Larsen, Flemming H; Schöbitz, Michael; Schaller, Jens

2012-06-20

263

Investigating miscibility and molecular mobility of nifedipine-PVP amorphous solid dispersions using solid-state NMR spectroscopy.  

PubMed

Solid-state NMR (SSNMR) (1)H T1 and T1? relaxation times were used to evaluate the miscibility of amorphous solid dispersions of nifedipine (NIF) and polyvinylpyrrolidone (PVP) prepared by three different methods: melt quenching in the typical lab setting, spray drying and melt quenching in the NMR rotor while spinning. Of the five compositions prepared by melt quenching in the lab setting, the 95:5 and 90:10 NIF:PVP (w:w) amorphous solid dispersions were not miscible while 75:25, 60:40, and 50:50 NIF:PVP dispersions were miscible by the (1)H T1? measurements. The domain size of the miscible systems was estimated to be less than 4.5 nm. Amorphous solid dispersions with composition of 90:10 NIF:PVP prepared by spray drying and melt quenching in the NMR rotor showed miscibility by (1)H T1? values. Variable-temperature SSNMR (1)H T1? relaxation measurements revealed a change in relaxation time at approximately 20 °C below Tg, suggesting increased molecular mobility above that temperature. PMID:24256090

Yuan, Xiaoda; Sperger, Diana; Munson, Eric J

2014-01-01

264

Molecular composition of recycled organic wastes, as determined by solid-state {sup 13}C NMR and elemental analyses  

SciTech Connect

Highlights: • Model estimated the molecular C components well for most RO wastes. • Molecular nature of organic matter in RO wastes varied widely. • Molecular composition by NMR modelling preferable to extraction techniques. • Some model shortcomings in estimating molecular composition of biochars. • Waste molecular composition important for carbon/nutrient outcomes in soil. - Abstract: Using solid state {sup 13}C NMR data and elemental composition in a molecular mixing model, we estimated the molecular components of the organic matter in 16 recycled organic (RO) wastes representative of the major materials generated in the Sydney basin area. Close correspondence was found between the measured NMR signal intensities and those predicted by the model for all RO wastes except for poultry manure char. Molecular nature of the organic matter differed widely between the RO wastes. As a proportion of organic C, carbohydrate C ranged from 0.07 to 0.63, protein C from <0.01 to 0.66, lignin C from <0.01 to 0.31, aliphatic C from 0.09 to 0.73, carbonyl C from 0.02 to 0.23, and char C from 0 to 0.45. This method is considered preferable to techniques involving imprecise extraction methods for RO wastes. Molecular composition data has great potential as a predictor of RO waste soil carbon and nutrient outcomes.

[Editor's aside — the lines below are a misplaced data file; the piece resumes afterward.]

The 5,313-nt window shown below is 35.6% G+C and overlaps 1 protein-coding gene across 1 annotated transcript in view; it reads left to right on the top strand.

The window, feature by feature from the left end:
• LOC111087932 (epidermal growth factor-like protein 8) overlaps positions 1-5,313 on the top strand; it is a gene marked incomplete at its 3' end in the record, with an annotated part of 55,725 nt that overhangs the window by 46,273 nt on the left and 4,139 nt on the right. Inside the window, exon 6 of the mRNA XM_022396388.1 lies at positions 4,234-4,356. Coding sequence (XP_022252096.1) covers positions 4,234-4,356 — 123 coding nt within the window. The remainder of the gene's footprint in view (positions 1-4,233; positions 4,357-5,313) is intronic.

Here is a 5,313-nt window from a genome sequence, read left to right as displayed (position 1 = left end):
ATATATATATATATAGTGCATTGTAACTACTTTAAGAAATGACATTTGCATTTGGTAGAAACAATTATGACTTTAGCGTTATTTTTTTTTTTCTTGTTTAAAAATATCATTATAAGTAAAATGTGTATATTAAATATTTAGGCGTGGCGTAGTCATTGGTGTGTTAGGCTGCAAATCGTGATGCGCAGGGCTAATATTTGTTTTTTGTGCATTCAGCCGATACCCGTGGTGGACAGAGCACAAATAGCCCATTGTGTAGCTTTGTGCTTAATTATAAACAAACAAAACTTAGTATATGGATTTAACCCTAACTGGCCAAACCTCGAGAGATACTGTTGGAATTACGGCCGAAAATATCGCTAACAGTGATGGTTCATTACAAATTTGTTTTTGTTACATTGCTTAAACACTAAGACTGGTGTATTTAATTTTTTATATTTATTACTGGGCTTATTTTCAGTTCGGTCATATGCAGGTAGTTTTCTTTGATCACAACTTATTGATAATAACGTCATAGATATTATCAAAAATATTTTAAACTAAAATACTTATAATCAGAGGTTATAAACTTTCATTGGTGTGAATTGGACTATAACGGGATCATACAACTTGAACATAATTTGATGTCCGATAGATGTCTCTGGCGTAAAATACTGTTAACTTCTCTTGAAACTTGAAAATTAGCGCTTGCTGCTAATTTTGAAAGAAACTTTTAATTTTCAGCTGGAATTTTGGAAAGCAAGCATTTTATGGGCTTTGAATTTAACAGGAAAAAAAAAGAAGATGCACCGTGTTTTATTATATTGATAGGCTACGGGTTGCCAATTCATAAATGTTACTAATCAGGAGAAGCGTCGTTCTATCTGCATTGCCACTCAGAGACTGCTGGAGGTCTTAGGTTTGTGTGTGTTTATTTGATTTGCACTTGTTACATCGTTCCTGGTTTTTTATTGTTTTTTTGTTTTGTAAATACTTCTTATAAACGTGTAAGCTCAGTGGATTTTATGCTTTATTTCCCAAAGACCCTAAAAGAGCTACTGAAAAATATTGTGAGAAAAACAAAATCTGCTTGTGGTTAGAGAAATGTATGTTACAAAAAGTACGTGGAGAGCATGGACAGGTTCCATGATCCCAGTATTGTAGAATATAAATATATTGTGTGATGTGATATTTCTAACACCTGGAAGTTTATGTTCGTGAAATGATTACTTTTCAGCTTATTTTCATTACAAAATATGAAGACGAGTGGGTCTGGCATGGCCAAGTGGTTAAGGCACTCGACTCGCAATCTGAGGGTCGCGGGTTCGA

Eldridge, S.M., E-mail: simon.eldridge@dpi.nsw.gov.au [Environmental Futures Centre, School of Environment, Griffith University, Nathan, QLD 4111 (Australia); NSW Department of Primary Industries, Bruxner Highway, Wollongbar, NSW 2477 (Australia); Chen, C.R. [Environmental Futures Centre, School of Environment, Griffith University, Nathan, QLD 4111 (Australia); Xu, Z.H. [Environmental Futures Centre, School of Biomolecular and Physical Sciences, Griffith University, Nathan, QLD 4111 (Australia); Nelson, P.N. [School of Earth and Environmental Sciences, James Cook University, Cairns, QLD 4870 (Australia); Boyd, S.E. [Environmental Futures Centre, School of Biomolecular and Physical Sciences, Griffith University, Nathan, QLD 4111 (Australia); Meszaros, I. [Formerly NSW Department of Primary Industries, Richmond, NSW 2753 (Australia); Chan, K.Y. [Graduate School of Environment, Macquarie University, North Ryde, NSW 2109 (Australia); Formerly NSW Department of Primary Industries, Richmond, NSW 2753 (Australia)

2013-11-15

265

Synthesis and evaluation of nitroxide-based oligoradicals for low-temperature dynamic nuclear polarization in solid state NMR.  

PubMed

We describe the synthesis of new nitroxide-based biradical, triradical, and tetraradical compounds and the evaluation of their performance as paramagnetic dopants in dynamic nuclear polarization (DNP) experiments in solid state nuclear magnetic resonance (NMR) spectroscopy with magic-angle spinning (MAS). Under our experimental conditions, which include temperatures in the 25-30 K range, a 9.4 T magnetic field, MAS frequencies of 6.2-6.8 kHz, and microwave irradiation at 264.0 GHz from a 800 mW extended interaction oscillator source, the most effective compounds are triradicals that are related to the previously-described compound DOTOPA-TEMPO (see Thurber et al., 2010), but have improved solubility in glycerol/water solvent near neutral pH. Using these compounds at 30 mM total nitroxide concentration, we observe DNP enhancement factors of 92-128 for cross-polarized (13)C NMR signals from (15)N,(13)C-labeled melittin in partially protonated glycerol/water, and build-up times of 2.6-3.8s for (1)H spin polarizations. Net sensitivity enhancements with biradical and tetraradical dopants, taking into account absolute (13)C NMR signal amplitudes and build-up times, are approximately 2-4 times lower than with the best triradicals. PMID:24887201